But the peak is brief, only lasting about six hours. The peak is estimated to arrive at 3:20 a.m. ET on January 4, according to the American Meteor Society. And it will be best seen in the Northern Hemisphere.
Skygazers hoping to see the estimated 50 to 100 meteors in the dark, early morning sky should be prepared to look up at least an hour before the peak in case it begins early, but EarthSky
suggests watching starting in the late evening of January 3.
Although the moon will be 58% full, it shouldn't affect skygazers in North America during the early morning hours, except on the West Coast. The timing of this shower will make it most visible for those in the western Atlantic region and eastern North America.
Check Time and Date
to see what your chances are like, or just take a look for yourself outside.
What's in a name?
If the meteor shower's name sounds odd, it's probably because it doesn't sound like it's related to a constellation, like other meteor showers. That's because the Quadrantids' namesake constellation no longer exists -- at least, not as a recognized constellation.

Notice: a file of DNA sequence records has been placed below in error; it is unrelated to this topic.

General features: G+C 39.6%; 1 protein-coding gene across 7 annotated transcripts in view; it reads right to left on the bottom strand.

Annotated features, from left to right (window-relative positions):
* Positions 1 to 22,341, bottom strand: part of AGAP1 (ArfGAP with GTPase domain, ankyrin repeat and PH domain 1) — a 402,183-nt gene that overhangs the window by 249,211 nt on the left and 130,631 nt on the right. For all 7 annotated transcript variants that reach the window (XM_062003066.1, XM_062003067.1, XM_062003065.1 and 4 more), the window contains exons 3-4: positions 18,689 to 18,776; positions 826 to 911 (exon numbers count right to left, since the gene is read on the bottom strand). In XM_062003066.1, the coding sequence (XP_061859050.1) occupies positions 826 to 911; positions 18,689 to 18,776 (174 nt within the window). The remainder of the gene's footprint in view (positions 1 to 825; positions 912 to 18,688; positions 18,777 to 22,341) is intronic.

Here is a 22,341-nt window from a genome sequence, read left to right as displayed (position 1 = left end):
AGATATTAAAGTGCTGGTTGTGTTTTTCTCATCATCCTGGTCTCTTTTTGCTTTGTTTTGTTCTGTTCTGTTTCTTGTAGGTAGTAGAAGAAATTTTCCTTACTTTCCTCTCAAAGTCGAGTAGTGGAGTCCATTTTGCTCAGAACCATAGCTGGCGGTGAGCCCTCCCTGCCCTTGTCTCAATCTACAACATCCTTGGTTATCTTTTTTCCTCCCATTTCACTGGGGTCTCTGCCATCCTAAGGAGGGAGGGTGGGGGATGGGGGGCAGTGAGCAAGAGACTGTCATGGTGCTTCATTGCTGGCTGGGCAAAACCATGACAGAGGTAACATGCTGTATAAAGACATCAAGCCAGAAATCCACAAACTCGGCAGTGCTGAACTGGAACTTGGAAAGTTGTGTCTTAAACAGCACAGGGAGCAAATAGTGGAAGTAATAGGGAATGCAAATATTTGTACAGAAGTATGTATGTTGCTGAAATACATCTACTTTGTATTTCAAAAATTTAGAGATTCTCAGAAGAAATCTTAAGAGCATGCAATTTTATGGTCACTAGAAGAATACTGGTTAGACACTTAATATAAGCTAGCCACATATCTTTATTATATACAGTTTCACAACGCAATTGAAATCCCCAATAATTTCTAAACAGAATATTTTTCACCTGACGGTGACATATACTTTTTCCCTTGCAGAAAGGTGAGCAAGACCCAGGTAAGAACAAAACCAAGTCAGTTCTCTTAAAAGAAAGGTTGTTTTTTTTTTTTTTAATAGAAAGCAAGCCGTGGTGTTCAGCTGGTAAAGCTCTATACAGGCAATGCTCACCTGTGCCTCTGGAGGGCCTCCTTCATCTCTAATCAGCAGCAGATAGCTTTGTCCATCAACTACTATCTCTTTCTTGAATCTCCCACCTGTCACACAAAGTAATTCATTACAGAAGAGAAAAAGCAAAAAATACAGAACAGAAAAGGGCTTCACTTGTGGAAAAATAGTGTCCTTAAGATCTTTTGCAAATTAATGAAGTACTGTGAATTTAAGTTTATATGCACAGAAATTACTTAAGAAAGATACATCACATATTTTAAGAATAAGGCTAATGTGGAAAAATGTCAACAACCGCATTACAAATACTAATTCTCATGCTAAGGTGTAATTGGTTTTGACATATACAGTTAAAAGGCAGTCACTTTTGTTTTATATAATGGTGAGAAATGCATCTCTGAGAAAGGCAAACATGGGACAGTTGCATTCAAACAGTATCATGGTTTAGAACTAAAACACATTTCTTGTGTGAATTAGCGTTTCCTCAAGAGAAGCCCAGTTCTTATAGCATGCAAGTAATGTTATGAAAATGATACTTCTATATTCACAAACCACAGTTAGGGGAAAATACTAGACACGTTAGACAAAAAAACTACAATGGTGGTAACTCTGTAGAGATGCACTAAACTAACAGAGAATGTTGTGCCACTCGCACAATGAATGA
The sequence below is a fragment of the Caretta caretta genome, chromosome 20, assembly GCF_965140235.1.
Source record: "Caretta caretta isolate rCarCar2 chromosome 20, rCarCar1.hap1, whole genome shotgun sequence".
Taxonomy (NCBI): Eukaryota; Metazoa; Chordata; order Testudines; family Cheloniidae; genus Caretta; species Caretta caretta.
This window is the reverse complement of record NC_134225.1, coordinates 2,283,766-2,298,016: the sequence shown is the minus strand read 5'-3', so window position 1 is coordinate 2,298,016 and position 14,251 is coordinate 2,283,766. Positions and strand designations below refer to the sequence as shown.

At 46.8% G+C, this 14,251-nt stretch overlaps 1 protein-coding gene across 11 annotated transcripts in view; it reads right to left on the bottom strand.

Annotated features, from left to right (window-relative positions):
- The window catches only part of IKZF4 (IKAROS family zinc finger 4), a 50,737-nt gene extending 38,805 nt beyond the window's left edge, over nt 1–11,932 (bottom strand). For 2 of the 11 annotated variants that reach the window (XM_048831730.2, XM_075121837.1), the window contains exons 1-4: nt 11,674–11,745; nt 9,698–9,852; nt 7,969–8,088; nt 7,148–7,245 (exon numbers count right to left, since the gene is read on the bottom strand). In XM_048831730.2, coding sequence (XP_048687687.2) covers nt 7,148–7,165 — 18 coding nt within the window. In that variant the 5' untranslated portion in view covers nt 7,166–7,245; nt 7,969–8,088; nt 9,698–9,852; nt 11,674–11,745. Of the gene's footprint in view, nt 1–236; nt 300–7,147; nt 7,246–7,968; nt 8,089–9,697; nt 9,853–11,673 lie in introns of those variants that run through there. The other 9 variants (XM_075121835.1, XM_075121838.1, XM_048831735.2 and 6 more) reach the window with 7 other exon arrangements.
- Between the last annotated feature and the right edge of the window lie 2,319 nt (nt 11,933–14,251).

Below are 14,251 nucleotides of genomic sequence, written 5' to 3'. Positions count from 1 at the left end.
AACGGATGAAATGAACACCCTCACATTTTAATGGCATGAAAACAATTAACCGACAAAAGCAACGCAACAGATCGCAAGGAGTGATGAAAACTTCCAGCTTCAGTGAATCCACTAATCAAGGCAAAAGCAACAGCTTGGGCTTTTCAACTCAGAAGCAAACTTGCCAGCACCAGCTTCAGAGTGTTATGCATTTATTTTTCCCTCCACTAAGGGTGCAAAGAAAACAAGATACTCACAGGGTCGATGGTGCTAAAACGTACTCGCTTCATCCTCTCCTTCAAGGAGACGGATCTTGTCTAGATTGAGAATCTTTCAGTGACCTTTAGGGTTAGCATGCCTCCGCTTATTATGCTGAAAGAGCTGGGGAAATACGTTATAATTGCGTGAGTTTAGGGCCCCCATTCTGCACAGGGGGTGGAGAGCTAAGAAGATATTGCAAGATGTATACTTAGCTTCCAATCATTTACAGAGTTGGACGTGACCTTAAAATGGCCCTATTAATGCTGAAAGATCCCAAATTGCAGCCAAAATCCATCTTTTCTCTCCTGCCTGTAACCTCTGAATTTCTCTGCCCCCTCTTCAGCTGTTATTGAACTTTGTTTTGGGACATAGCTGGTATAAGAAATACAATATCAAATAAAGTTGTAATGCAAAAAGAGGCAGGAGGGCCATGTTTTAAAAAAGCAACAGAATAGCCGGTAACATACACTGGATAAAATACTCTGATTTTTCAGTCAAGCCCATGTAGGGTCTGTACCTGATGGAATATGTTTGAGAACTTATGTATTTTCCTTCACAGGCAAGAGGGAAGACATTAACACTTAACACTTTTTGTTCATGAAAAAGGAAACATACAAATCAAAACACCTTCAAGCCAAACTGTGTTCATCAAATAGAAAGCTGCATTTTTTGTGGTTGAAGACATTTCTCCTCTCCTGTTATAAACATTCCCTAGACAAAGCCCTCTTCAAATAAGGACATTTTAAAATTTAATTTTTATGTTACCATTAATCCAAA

The constellation Quadrans Muralis, first observed and noted in 1795 between Bootes and Draco, was not included in the International Astronomical Union's list of modern constellations. The meteor shower radiates between the Big Dipper and Bootes.
Like the Geminid meteor shower
, the Quadrantid comes from a mysterious asteroid or "rock comet," rather than an icy comet, which is unusual. This particular asteroid is 2003 EH1, which takes 5.52 years to orbit the sun once.
The shower's short peak is because only a small stream of particles interacts with our atmosphere, and the stream occurs at a perpendicular angle. Each year, Earth passes through this debris trail for a short time.